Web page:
Trends in Japan

Buyers Opting for Earthquake-Resistant Condominiums

APRIL 30, 1996

The experience of the Great Hanshin-Awaji Earthquake a year ago has led to a rush on the construction of condominiums boasting "earthquake resistance."

Features range from earthquake-resistant construction of the actual building to the provision of storage for emergency food supplies, wells, and emergency heliports. These dwellings are more expensive than ordinary apartments, but their popularity reflects a higher consciousness of safety.

(Photo: Kajima Corp.)

Reducing Sway
One type of "earthquake-resistant" condo winning popularity uses a construction method that dampens the shaking movement of an earthquake. This structure incorporates thin layers of rubber and steel plating that are sandwiched between the building and the ground, acting as a kind of a cushion.

The adoption of such technology means that steel-reinforced concrete can be used rather than steel frames, so that beams and posts can be small, windows can be large, and more space is left available for storage, making for easier living.

One general contractor says that "earthquake-resistant" condominiums under construction in Saitama Prefecture, adjacent to Tokyo, have proved so popular that there were 18 prospective buyers for each available condominium. This has led to the hasty adoption of earthquake-resistant features not included in initial plans for a second group of buildings that is being built on the same site.

In line with the growing popularity of earthquake-resistant condos, an increasing number of companies in construction and real estate intend to build more such buildings in the future. An association established by the Ministry of Construction that inspects earthquake resistance technology, for instance, received requests for inspection of around 60 condominiums during January.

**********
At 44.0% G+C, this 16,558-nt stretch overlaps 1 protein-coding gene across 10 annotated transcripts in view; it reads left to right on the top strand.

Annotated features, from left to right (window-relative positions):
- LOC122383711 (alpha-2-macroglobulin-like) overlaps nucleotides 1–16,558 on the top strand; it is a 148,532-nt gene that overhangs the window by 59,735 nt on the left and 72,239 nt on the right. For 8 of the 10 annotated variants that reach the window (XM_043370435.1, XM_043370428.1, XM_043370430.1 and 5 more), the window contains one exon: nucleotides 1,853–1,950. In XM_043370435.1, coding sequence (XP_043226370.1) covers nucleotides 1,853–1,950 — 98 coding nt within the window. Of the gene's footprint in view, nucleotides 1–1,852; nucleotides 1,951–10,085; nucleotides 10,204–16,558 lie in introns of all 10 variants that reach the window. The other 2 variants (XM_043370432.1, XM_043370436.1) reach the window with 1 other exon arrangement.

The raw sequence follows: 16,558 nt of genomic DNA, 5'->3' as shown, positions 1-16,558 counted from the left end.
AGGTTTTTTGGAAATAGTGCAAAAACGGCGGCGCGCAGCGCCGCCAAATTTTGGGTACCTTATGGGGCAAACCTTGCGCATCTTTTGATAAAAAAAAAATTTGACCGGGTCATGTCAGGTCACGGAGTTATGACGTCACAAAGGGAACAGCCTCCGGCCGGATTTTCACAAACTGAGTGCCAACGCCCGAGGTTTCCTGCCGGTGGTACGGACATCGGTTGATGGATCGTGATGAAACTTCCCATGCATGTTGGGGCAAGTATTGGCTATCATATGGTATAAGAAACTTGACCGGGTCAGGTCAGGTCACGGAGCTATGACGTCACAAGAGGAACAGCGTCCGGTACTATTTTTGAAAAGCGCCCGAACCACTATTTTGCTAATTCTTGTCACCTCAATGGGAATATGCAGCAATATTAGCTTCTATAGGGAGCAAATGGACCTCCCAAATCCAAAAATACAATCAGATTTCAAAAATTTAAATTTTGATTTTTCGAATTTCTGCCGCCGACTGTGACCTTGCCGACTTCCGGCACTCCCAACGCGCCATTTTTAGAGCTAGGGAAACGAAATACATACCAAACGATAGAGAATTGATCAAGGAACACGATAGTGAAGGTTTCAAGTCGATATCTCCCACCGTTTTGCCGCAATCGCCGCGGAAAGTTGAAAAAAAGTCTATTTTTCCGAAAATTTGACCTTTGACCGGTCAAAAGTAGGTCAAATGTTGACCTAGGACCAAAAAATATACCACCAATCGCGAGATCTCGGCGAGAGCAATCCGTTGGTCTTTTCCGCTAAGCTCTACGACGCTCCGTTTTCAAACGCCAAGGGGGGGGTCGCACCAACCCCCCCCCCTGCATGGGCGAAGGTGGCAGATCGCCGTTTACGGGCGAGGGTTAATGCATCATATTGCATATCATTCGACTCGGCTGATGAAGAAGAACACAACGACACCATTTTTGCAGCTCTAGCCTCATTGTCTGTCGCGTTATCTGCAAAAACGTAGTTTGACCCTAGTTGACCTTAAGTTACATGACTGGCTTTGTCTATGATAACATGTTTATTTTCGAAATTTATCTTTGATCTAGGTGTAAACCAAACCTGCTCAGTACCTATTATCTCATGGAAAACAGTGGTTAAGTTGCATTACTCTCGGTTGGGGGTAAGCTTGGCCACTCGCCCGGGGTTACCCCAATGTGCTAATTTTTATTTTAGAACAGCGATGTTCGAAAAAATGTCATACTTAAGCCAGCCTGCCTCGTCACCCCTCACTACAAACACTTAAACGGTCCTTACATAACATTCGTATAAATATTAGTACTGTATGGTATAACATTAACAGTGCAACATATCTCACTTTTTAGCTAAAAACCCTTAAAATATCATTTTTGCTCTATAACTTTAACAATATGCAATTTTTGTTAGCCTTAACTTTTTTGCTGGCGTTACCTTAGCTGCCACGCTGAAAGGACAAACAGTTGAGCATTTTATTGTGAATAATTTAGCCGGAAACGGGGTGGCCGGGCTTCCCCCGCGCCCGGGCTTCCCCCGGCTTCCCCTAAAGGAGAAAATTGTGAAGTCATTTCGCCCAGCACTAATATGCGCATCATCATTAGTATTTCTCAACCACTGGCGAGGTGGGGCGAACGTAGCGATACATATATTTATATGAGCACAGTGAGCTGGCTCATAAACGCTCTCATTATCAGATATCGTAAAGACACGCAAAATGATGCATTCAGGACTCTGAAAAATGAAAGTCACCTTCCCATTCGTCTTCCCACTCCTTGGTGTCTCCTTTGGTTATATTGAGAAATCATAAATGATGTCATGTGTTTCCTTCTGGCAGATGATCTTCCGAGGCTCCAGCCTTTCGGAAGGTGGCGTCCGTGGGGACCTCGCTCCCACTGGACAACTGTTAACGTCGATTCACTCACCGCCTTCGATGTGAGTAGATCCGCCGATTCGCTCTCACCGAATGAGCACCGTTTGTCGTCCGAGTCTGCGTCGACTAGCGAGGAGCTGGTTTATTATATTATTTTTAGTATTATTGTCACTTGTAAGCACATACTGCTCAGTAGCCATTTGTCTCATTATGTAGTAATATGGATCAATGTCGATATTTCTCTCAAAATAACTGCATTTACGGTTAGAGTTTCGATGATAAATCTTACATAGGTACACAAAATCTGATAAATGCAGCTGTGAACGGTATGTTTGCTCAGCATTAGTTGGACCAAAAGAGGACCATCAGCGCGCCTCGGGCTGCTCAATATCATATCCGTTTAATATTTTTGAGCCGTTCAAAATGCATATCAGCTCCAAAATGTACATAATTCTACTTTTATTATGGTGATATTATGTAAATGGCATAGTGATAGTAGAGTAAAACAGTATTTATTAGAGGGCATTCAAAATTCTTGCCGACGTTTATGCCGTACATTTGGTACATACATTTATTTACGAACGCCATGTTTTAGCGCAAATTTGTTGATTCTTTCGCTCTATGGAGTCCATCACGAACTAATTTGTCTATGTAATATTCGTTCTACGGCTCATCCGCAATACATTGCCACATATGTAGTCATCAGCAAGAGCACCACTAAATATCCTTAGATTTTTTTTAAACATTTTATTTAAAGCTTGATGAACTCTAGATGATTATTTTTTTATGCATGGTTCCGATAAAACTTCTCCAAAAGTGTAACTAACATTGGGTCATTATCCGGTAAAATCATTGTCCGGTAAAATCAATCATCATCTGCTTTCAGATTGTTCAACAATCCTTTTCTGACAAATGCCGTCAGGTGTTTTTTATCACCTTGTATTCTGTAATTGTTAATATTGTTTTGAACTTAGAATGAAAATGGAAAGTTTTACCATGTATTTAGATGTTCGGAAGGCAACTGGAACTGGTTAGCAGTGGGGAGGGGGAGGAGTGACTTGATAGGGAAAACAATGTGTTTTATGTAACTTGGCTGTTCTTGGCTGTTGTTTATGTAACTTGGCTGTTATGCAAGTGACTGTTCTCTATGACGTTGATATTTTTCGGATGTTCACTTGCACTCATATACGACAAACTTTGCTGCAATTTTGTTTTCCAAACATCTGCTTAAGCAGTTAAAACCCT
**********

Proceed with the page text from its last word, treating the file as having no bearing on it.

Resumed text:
(Photo: Kajima Corp.)

Food Storage and Heliports
Many condos are offering not only structural but also other disaster-prevention features. There is a a plan for an emergency heliport at a large-scale public housing complex being developed on four hectares (10 acres) of former factory grounds in Kawasaki City. Also planned at the complex are emergency warehouse facilities for food and other items and an area that can be used for disaster-prevention activities, making it a local gathering place in case of an emergency.

There is an increasing number of privately-owned condominiums that have altered the designs of communal facilities and other features following last January's earthquake, such as by constructing emergency storage space for food and medical supplies and blankets and digging wells.

The number of condominiums put on the market during 1995 in the Tokyo metropolitan area was 85,000, of which 50,000 remain unsold. The battle to win over buyers is so fierce that consumers are being offered not just low prices but extras like sturdy construction methods and attractive facilities. And it appears that "earthquake-resistance" is becoming one of the most sought-after features.

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